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PHILIPPINE DANCES

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franklyn lobos

on 16 November 2012

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Transcript of PHILIPPINE DANCES

PHILIPPINE DANCE 1970 1990 1980 the Philippines will once again remember the declaration of martial law on 1972 by then President Ferdinand Marcos. the golden years and the best of OPM. Pinoy songs and dances are highly appreciated then, be it rock, pop, disco or love songs. 2000 The Philippines have been a melting pot of sorts in this part of the globe There is an undeniable fusion of the cultures brought about by foreigners to the country with the existing culture early "Filipinos" originally had.
This has resulted in such a unique blend of cultures in the country that determining the end of native culture and the beginning of foreign cultures is so hard to trace Filipinos nowadays, fortunately, appreciate both worlds. Whether the dance is cha-cha, ballroom, folk or ballet, surely the Filipinos can always dance to the beat. The Pandanggo sa Ilaw is the Filipino folk dance that originally was created from the song of the same title. The old folk song was created in the 1970s.
The Ballet Federation of the Philippines had a brief but remarkable life in the mid-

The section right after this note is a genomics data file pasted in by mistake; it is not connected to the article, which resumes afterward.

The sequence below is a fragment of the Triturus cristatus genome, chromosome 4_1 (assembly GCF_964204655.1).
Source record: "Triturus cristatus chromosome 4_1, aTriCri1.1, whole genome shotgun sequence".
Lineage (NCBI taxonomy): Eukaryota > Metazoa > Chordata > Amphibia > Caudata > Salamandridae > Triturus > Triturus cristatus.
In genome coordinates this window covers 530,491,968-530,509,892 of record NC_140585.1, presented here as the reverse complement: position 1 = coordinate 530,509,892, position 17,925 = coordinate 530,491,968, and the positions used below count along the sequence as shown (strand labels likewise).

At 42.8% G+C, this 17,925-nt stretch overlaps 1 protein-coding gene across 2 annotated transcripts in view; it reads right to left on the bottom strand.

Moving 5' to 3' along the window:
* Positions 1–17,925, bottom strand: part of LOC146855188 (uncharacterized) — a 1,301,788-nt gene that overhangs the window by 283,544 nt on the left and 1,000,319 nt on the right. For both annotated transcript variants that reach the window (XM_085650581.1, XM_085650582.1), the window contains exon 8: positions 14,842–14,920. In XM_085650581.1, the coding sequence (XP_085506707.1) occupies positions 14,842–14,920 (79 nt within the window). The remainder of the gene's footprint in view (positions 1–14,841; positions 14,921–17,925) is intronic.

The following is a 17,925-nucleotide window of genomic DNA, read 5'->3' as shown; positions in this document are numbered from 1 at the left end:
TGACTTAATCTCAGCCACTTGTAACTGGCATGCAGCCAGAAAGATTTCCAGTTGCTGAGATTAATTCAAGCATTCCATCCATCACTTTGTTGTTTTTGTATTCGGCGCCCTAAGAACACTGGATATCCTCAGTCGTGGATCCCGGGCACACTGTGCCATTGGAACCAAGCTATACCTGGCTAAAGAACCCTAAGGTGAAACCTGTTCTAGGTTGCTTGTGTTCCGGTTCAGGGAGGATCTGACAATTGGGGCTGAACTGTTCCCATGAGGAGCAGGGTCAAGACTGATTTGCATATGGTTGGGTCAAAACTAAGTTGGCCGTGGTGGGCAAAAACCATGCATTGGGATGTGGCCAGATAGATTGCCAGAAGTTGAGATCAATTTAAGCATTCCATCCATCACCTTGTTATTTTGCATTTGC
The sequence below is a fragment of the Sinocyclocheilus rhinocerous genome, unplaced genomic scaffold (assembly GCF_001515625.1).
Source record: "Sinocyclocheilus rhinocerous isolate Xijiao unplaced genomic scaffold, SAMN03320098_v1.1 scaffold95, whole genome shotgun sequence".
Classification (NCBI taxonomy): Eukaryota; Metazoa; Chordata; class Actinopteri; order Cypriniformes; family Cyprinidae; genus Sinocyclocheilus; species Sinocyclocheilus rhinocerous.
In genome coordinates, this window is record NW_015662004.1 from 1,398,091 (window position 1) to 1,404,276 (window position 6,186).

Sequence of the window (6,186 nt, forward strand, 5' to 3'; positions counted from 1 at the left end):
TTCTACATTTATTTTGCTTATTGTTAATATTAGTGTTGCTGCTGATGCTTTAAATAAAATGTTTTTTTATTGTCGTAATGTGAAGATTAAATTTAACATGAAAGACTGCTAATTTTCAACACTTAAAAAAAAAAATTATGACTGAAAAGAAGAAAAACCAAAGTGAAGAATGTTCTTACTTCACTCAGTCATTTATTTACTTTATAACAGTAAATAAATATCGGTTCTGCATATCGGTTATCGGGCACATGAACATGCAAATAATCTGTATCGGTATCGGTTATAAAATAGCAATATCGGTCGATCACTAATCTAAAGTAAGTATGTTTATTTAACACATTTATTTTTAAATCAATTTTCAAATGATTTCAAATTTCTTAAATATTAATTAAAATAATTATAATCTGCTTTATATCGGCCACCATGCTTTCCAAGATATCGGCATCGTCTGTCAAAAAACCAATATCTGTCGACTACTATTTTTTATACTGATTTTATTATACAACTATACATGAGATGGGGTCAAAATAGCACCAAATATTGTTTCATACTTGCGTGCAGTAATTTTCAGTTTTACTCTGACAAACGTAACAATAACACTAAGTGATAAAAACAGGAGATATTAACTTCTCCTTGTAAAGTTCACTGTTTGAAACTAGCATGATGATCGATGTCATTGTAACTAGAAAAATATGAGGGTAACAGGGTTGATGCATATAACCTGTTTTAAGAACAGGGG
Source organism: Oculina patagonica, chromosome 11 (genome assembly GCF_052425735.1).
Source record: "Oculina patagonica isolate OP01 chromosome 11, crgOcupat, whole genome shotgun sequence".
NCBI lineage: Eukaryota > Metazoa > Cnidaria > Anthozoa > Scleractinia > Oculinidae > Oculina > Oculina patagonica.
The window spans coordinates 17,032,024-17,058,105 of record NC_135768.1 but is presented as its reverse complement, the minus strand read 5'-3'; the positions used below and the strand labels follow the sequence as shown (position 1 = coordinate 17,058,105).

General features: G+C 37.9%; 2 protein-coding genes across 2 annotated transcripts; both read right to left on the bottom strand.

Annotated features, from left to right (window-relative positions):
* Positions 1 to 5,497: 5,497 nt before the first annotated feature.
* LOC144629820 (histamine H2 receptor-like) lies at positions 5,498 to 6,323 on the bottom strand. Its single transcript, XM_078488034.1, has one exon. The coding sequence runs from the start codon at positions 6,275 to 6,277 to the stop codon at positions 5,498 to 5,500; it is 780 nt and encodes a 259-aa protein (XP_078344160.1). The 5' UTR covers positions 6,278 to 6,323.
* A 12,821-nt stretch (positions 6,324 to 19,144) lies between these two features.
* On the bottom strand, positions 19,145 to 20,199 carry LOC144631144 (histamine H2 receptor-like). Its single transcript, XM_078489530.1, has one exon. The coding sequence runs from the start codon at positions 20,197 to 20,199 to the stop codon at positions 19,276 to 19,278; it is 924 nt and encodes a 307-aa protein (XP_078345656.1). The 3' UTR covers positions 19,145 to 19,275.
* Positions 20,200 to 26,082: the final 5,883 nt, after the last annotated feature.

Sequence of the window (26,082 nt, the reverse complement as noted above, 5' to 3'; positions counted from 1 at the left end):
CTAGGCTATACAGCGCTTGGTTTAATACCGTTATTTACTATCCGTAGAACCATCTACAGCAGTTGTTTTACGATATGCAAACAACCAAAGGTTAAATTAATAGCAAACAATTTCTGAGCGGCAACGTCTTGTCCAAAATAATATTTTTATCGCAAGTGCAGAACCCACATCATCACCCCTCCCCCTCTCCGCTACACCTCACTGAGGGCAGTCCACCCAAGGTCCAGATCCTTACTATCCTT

1970s.
It organized the annual national ballet festival from 1976 to 1978 and
produced several full-evening ballet classics and original Filipino works. It drew
provincial groups to perform in Manila and toured the provinces with Coppelia
and a divertissement repertoire.
BALLET Dance Concert Company filled the gap at the start of the 1970s under the
leadership of Vella Damian, Eric Cruz, and Exequiel Banzali, with Cruz doing
most of the choreographic work, represented by his durable Carmen.
Dance Theater and Dance Concert performed on their own steam in Scotland and
China, respectively. They produced fine dancers in Irene and Hazel Sabas, Sophia
Radaic, Sonia Domingo, Mary Anne Santamaria, Anna Villadolid, Lisa Macuja,
Eloisa Enerio, Marivic Mapili-Vela, Yvonne Cutaran, Mitto Castillo, Victor
Madrona, Ricardo Ella, Augustus Damian, Osias Barroso, Vivencio Samblaceño,
who were trained mainly by Layag-Radaic and Damian. In 1970 Alice Reyes founded her modern dance company which eventually became
Ballet Philippines. Although the company began by emphasizing modern dance,
they also did classical ballet classics for their season. The company has staged
many productions and revivals of Swan Lake, Sleeping Beauty, The
Nutcracker Suite, Giselle, Don Quixote, among others, as well as modern
ballet pieces like Firebird and Carmen. Disco is a genre of dance-oriented pop music that blends elements of funk and soul music Disco styles dominated mainstream pop charts. Disco songs usually have soaring, often reverberated vocals over a steady four-on-the-floor beat Filipino dance group Disco Fantasy In 1987, in the euphoric afterglow of the people power revolt, Hariraya, Dance
Theater, Manila Metropolis, the Julie Borromeo Dance Company, Sony Lopez-
Gonzalez, Gener Caringal, and Leonor Orosa-Goquingco pooled their talents and